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Shane Gibson Keynote Speaker | Social Selling | Sales Trainer | Social Media Strategy

Monthly Archives / April 2008

  • Apr 03 / 2008
  • 1
Leadership, Sales Articles

Waterboarding Your Sales Team

First off my blog and podcast site is usually relegated to positive stories of empowerment, connecting with clients and staff at a deep human level, and the importance of continually investing in our personal development. With that said, sometimes contrast is good. This is a story about how wrong, and how out of touch sales organizations can be.

This is about a sales executive suing his employer for Waterboarding him at a sales conference as some medieval method of motivating him (Waterboarding was first made popular during the Spanish Inquisition). He also described his work environment as follows:

“Hudgens’s lawsuit, filed Jan. 17 in Provo, suggests the testosterone-poisoned setting of the David Mamet play “Glengarry Glen Ross.” Hudgens alleged that if the 10-person sales team went a day without a sale, members had to work the next day standing up; Christopherson took away their chairs. The team leader also threatened to draw a mustache in permanent marker on the face of sales people for “negativity,” Hudgens said. Christopherson kept on his desk a piece of wood, “the 2-by-4 of motivation,” he said. “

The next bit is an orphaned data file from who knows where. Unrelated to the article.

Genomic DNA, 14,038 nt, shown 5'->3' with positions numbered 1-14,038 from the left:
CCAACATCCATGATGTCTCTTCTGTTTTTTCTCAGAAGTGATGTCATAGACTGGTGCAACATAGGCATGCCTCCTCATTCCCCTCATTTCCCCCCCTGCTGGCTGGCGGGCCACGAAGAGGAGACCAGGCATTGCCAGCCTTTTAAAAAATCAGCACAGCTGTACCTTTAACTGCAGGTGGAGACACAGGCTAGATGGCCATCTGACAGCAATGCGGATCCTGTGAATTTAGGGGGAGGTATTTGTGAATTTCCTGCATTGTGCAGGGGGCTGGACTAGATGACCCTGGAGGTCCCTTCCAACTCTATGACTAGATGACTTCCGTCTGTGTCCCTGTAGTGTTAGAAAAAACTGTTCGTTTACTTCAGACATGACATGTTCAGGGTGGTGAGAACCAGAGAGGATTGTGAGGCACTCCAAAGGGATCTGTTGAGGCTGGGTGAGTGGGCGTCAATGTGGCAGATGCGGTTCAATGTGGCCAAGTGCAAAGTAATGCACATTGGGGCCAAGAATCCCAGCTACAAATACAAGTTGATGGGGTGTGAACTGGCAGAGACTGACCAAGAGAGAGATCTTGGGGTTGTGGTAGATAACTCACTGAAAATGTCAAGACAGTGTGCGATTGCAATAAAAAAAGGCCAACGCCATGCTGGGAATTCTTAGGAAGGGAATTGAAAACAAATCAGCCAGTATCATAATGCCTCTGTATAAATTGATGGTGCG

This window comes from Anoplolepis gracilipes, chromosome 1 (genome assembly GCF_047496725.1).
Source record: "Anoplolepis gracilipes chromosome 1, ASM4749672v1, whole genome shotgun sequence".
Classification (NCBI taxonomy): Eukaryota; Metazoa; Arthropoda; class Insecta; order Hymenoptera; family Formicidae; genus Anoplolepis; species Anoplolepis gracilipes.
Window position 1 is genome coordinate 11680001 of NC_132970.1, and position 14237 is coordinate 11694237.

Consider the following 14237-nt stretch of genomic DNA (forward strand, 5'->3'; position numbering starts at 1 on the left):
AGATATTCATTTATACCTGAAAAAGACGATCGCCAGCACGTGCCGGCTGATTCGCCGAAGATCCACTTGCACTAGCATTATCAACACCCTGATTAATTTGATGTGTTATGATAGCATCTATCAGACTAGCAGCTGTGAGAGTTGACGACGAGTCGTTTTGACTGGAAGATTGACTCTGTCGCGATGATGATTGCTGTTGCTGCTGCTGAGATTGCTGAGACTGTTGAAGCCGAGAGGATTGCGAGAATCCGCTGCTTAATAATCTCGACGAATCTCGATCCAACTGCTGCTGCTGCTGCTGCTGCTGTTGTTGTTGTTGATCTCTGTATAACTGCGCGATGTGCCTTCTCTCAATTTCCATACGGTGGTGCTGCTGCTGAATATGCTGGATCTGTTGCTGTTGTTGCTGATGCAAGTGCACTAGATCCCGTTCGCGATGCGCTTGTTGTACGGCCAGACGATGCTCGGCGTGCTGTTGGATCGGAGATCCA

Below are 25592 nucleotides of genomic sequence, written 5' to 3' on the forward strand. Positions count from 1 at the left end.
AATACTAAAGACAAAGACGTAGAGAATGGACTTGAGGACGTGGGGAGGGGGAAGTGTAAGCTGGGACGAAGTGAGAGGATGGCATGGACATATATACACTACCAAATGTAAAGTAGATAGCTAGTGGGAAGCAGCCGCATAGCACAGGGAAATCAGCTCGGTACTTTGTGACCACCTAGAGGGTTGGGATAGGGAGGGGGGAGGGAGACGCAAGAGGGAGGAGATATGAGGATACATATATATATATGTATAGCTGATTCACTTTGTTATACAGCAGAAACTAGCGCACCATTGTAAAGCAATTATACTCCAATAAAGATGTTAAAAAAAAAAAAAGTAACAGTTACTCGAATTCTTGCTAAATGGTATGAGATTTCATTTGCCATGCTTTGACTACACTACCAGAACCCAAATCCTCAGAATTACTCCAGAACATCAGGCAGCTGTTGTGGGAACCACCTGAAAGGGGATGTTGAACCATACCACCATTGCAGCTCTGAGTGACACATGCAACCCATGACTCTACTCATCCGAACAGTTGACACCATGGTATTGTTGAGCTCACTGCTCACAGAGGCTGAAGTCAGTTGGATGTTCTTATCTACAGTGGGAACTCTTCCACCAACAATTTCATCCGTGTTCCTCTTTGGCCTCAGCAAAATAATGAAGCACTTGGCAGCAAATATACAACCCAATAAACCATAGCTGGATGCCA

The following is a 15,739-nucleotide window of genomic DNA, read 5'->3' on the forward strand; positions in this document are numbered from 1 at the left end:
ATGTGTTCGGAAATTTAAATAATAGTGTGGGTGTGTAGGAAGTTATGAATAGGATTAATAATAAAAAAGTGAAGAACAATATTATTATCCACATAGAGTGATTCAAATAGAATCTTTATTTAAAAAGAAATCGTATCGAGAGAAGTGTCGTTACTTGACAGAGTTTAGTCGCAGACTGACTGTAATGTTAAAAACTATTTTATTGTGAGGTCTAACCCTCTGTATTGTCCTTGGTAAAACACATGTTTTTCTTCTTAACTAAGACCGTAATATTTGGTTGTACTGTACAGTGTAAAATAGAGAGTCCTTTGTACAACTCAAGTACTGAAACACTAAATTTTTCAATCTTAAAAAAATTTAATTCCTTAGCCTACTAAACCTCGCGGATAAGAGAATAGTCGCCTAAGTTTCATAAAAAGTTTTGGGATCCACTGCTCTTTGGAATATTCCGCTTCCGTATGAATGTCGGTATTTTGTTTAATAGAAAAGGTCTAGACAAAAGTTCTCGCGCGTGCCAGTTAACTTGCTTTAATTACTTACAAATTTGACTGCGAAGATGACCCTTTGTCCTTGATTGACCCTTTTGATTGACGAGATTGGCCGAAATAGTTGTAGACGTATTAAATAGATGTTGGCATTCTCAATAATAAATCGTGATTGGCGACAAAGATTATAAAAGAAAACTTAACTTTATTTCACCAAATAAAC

Wow, I first read about this on Digg.com and did a quick Google search to see if it was for real. Fox news and Washington Post both posted this story back in April.

Now here’s a great quote:

We’re not the mean waterboarding company that people think we are,” said George Brunt, general counsel for the firm, which sells a combination of online and personalized instruction — packaged as “coaching” and running $3,000 to $15,000 — to customers who are solicited by telephone.”

I love that “We’re not the mean waterboarding company that people think we are,” so if that’s not mean than what is?

You can read the entire article on the Washington Post Website. As sales managers and executives our customers, our first customers are the people on our team. If we serve them well and give them the tools to succeed then that treatment will trickle down and into the marketplace. Our team will treat our customers as humans, not numbers or quotas. Where was the humanity in this?

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